He was variously hailed in social and traditional media as a
"hero", "America's conscience" and "A man of the people".
Seeger died of natural causes at New York-Presbyterian Hospital,
his record company, Appleseed Recordings, said.
Seeger was well known for his liberal politics, working as an
environmentalist, protesting against wars from Vietnam to Iraq.
He was sentenced to prison for refusing to testify to Congress
about his time in the Communist Party.
In January 2009, Seeger performed at a concert marking Barack
Obama's presidential inauguration.
He then celebrated his 90th birthday in May of that year with a
concert in New York's Madison Square Garden that drew 15,000
spectators and performers, including Bruce Springsteen, John
Mellencamp, Emmylou Harris, Arlo Guthrie, Joan Baez and Kris
Kristofferson. Proceeds went an environmental group Seeger
"Like a ripple that keeps going out from a pond, Mr. Seeger's
music will keep going out all over the world spreading the
message of non-violence and peace and justice and equality for
all," Jim Musselman of Appleseed Recordings said in a statement.
Seeger and Woody Guthrie started the Almanac Singers in the
early 1940s and in 1949 Seeger was a founding member of another
key folk group, the Weavers. Those groups opened the way for Bob
Dylan and another generation of folk music singer/songwriters in
the 1960s and '70s.
The Weavers had a No. 1 hit with a version of Leadbelly's "Good
Night, Irene" and by 1952 the group had sold more than 4 million
records. The members soon drifted apart, however, after being
blacklisted for links to the Communist Party.
Seeger and Lee Hays wrote "If I Had a Hammer" for the Weavers,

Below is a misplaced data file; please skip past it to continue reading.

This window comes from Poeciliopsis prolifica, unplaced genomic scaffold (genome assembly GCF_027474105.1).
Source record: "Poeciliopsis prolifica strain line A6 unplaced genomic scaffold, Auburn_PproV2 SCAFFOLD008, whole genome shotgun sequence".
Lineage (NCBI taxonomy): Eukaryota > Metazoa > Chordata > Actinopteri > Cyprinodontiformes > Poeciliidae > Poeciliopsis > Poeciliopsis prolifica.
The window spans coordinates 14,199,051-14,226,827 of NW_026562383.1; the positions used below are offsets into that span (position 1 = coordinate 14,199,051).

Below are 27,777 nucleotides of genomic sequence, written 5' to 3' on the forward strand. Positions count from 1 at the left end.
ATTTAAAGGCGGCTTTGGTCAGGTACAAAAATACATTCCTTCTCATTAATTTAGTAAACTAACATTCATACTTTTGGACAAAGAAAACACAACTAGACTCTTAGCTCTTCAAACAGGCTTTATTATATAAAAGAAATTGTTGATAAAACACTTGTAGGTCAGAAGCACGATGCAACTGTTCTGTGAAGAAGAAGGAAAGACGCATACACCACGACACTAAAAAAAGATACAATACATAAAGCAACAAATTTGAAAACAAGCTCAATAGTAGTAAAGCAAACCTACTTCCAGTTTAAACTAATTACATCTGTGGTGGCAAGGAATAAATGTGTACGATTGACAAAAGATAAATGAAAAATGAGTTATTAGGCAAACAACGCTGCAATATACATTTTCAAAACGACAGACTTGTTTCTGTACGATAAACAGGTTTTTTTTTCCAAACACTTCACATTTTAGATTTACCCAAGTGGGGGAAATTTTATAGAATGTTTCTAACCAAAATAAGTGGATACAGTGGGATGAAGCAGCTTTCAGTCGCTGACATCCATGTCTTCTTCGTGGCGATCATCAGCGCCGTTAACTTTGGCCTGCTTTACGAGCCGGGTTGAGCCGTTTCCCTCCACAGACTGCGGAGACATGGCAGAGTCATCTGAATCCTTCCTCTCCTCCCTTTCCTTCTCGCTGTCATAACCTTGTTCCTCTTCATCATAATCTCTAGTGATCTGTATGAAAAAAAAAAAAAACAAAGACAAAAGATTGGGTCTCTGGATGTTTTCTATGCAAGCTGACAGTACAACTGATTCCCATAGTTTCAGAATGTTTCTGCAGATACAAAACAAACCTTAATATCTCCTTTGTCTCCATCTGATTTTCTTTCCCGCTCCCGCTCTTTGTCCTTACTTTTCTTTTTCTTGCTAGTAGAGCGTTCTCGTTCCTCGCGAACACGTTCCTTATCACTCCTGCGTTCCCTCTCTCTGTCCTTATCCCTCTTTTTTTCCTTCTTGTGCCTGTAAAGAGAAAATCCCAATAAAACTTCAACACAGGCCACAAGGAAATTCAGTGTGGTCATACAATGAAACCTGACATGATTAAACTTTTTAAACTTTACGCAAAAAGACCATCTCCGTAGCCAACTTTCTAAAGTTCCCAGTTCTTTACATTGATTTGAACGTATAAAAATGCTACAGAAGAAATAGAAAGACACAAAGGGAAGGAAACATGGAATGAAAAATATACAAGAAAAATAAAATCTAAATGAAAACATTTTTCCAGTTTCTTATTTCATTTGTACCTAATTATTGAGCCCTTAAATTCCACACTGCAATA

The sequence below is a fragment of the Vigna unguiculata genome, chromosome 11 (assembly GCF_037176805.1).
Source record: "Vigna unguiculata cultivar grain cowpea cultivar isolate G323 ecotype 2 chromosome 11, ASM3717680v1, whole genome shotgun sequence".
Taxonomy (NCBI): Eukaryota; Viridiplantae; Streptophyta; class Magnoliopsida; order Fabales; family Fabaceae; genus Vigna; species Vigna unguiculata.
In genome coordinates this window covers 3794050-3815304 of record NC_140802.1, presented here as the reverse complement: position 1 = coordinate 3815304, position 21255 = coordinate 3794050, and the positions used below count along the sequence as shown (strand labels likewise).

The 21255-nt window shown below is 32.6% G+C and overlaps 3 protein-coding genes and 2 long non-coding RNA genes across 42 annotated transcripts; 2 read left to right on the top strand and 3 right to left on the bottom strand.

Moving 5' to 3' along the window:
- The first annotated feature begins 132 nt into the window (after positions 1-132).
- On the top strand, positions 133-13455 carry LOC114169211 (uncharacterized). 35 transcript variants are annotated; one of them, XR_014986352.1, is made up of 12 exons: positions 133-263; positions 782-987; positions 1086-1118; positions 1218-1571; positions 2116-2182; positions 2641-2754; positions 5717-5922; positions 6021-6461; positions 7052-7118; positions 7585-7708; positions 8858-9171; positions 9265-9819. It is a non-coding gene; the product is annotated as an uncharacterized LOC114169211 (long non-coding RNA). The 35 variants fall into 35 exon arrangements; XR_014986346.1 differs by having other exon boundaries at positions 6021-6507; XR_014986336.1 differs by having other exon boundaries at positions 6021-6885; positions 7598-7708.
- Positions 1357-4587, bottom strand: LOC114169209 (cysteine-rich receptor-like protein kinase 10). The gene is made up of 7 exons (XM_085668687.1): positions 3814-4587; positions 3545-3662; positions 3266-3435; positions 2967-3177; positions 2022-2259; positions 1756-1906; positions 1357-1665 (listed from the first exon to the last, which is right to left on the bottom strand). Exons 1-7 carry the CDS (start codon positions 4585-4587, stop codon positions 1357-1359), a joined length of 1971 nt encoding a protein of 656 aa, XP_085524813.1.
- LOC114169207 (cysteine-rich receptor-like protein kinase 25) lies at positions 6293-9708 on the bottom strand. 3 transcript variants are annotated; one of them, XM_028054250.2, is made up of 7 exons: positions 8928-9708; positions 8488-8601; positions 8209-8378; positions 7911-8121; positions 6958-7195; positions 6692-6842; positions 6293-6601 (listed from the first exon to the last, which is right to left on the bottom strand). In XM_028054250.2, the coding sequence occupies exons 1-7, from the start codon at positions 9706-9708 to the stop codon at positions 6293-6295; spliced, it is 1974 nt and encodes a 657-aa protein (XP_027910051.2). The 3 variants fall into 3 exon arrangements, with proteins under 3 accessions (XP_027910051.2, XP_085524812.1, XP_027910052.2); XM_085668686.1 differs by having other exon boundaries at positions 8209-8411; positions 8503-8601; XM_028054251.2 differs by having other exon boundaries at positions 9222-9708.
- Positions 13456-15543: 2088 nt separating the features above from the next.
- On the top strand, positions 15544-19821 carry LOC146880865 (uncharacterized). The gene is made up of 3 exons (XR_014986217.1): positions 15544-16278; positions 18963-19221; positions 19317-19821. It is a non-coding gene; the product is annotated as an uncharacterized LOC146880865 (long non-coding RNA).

along with the hit "So Long, It's Been Good to Know You".
Seeger also wrote the modern classic "Turn! Turn! Turn!" with
lyrics from the Bible's Ecclesiastes and "Where Have All the
Flowers Gone" with Joe Hickerson. But he was modest about his
"Hardly any of my songs have been written entirely by me," he
once said in an interview. "I swiped things here and there and
wrote new verses" to old tunes.
"LOST MY HEART TO THE BANJO"
Seeger, born on May 3, 1919 in Patterson, New York, was the son
of two teachers at the famed Juilliard School of Music — his
father an ethnomusicologist and his mother a violinist.
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He became interested in folk music through his
father, who directed family friend Aaron Copland to the music of
West Virginia coal miners, resulting in the classical music works
"Appalachian Spring" and "Fanfare for the Common Man."
Another of his father's friends was folk archivist
Alan Lomax, who hired the younger Seeger to classify recordings at
the Library of Congress in Washington.
A key moment in Seeger's life was attending a mountain dance
festival in North Carolina with his father.
"I lost my heart to the banjo," he said later. "It was an exciting
sound and there was a kind of honesty in country music that I didn't
find in pop music."
In 1938, Seeger dropped out of Harvard University and took his banjo
on the road. During his travels he met Guthrie at a benefit concert
for California migrant farm workers.
Seeger's career was derailed in 1951 when a book
listed the Weavers as Communists. During the next year, the group's
record company dropped them and they were refused radio, television
and concert appearances.
Seeger had been a Communist Party member but left about 1950. Still,
he refused to answer questions from the U.S. House of
Representatives Un-American Activities Committee in 1955, was
prosecuted and sentenced to a year in jail in 1961. The conviction
was overturned on appeal but Seeger's career did not begin to
recover until the Smothers Brothers invited him to appear on their
television show in 1967.
Seeger spent the next two decades performing on
college campuses, at folk festivals and political rallies.
Despite his impact on American music, Seeger won just one Grammy for
an album, 1997's "Pete" in the best traditional folk album category.
He also received a Lifetime Achievement Grammy in 1993.
In 2007 Springsteen won the best traditional folk Grammy for "We
Shall Overcome — the Seeger Sessions," a collection of songs
popularized by Seeger.
He was a founder of Clearwater, a group to clean up the Hudson
River, and wrote children's books.
Seeger's wife Toshi, whom he married in 1941, died in 2013. They
lived in upstate New York and had three children.
(Additional reporting by Mary Milliken;
editing by Bill Trott and Jeremy Gaunt)
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